“Beaufort’s history is more than big homes on the river bluff, and it’s more than European colonists finding a Lowcountry home. The history of the Lowcountry is a story about people working very hard, day after day, to create a home and sustain a community,” Keyserling said.

“We sometimes forget the role that African-Americans and lower-income people played in making Beaufort a sustainable city that has survived and thrived for more than 300 years.”

While the monument includes four of the most significant sites, a group called Partners in Reconstruction History has noted more than 100 sites, each with its own story, which may be incorporated into a network. This interweaving network will serve as a laboratory so that scholars, students, residents and visitors will be able to delve more deeply into the history.

The effort to put a Reconstruction Era Monument recommendation before President Obama was spearheaded at the national level by Congressmen Clyburn (D-SC) and Mark Sanford (R-SC) and locally by Beaufort Mayor Billy Keyserling, Port Royal Mayor Sam Murray, Rev Abraham Murray of Brick Baptist Church and Rodell Lawrence of Penn Center.

Obama used the Antiquities Act to establish the new national monument. The act has been used by various presidents 150 times to create national monuments, said Jonathan Jarvis, director of the National Park Service.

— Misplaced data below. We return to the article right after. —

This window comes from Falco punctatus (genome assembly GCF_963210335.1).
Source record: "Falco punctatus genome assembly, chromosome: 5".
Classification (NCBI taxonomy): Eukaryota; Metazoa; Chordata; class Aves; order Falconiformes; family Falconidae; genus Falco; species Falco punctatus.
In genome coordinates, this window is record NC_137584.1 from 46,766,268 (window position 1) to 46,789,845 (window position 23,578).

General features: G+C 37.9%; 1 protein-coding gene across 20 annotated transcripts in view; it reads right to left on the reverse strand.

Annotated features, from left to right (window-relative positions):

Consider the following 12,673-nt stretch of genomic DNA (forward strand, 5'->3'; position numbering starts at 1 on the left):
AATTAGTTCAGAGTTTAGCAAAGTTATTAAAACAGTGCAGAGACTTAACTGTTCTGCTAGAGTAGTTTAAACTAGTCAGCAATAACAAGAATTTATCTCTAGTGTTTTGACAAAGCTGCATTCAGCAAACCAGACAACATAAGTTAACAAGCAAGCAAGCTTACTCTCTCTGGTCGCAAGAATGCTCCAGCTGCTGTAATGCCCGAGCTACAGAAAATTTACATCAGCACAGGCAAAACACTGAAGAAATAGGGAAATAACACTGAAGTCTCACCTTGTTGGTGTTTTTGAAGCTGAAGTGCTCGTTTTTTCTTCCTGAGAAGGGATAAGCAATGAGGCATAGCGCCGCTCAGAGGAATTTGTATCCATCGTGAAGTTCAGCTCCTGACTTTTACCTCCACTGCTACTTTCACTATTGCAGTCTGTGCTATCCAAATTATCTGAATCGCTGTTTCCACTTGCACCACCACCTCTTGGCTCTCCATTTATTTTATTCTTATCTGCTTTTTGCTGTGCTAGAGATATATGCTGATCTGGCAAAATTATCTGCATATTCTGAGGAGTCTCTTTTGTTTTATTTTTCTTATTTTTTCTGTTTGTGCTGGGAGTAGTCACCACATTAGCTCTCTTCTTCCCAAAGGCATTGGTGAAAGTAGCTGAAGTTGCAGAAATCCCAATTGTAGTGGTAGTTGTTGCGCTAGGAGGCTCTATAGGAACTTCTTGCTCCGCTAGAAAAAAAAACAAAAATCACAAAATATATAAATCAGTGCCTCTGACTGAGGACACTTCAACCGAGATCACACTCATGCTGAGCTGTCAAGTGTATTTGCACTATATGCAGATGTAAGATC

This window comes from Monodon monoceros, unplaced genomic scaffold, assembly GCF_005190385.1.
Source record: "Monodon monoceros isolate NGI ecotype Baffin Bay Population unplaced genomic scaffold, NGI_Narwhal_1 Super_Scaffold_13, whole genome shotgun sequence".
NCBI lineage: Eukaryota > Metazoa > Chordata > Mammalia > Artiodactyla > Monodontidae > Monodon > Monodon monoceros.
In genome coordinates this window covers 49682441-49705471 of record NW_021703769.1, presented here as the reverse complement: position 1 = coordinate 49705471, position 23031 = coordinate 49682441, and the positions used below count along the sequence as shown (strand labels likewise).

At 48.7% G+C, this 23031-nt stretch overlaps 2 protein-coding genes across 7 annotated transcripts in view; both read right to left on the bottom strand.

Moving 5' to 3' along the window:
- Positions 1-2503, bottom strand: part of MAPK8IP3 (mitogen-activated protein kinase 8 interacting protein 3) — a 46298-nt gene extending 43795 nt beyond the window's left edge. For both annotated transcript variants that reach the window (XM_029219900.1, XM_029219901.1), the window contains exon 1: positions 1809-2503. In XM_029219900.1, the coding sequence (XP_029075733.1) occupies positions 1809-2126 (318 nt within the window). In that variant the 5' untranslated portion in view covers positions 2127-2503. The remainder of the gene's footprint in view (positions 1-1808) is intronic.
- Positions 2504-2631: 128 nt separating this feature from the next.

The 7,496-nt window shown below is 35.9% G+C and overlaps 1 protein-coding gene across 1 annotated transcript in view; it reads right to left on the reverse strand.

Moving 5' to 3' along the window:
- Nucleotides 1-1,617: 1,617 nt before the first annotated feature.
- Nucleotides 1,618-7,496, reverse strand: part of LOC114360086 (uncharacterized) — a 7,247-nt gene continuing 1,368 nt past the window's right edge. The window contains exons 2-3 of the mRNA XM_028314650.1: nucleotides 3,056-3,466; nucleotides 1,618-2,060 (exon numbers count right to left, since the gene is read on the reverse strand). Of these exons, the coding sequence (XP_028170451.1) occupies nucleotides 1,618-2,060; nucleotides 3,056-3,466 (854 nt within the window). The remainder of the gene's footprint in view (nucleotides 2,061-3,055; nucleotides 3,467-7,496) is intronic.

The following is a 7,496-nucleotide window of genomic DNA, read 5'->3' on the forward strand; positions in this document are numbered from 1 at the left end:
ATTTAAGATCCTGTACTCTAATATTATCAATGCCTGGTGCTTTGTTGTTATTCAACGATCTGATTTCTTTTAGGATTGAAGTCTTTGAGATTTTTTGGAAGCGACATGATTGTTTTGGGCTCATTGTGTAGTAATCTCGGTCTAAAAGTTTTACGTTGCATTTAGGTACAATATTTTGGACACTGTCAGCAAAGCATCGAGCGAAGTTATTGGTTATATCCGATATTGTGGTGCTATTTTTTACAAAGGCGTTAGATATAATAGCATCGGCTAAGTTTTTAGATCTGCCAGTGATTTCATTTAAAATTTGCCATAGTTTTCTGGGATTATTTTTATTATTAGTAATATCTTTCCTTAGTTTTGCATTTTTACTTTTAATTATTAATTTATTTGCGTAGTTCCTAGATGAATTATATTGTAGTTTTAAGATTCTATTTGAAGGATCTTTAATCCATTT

“Reconstruction is a poorly-understood, poorly-interpreted piece of American history,” Jarvis told the gathering at Brick Baptist Church in December. “This (area) is the heart, the beginning, of Reconstruction.”

Keyserling said the national recognition from a special Park Service designation could bring renewed notice to a lesser-known Sea Island story – how Penn Center, the Port Royal Experiment and Robert Smalls and many unrecognized and unsung heroes all played a large role in Reconstruction, and how Reconstruction affected the future of South Carolina, the South and the entire country.

“This is a story worth knowing,” Brick Baptist Rev. Abraham Murray said. “This is a story worth sharing.”

In Beaufort County, it’s easy to find elements of the Reconstruction story. The U.S. Army occupied the area in November 1861. At that point, slaves from the Sea Islands escaped to Beaufort and Port Royal, where many of the men enlisted to fight for the Union. In June 1863, U.S. soldiers accompanied by Harriet Tubman on the Combahee Ferry raid freed hundreds of slaves in nearby plantations.

Beaufort was also the home of Robert Smalls, a Civil War hero who steered the CSS Planter to the U.S. Navy in 1862, used his reward money to purchase his former master’s house and then became a local political leader. In 1868, Smalls was a delegate in the state constitutional convention that enfranchised black men and created free public education. Smalls went on to serve five terms in Congress.

If you want to read more The Huffington Post provides insight into what this means

Reconstruction Is Finally Getting The Historical Recognition It Deserves

David Lauderdale gives insight into why telling the stories is important and helps tie together related pieces of history. As a teenager I had the benefit of attending some of Dr King’s public meetings at Penn Center.  Memories never forgotten and especially remembered as we honor Dr King this week.

MLK’s hopes and dreams an old SC story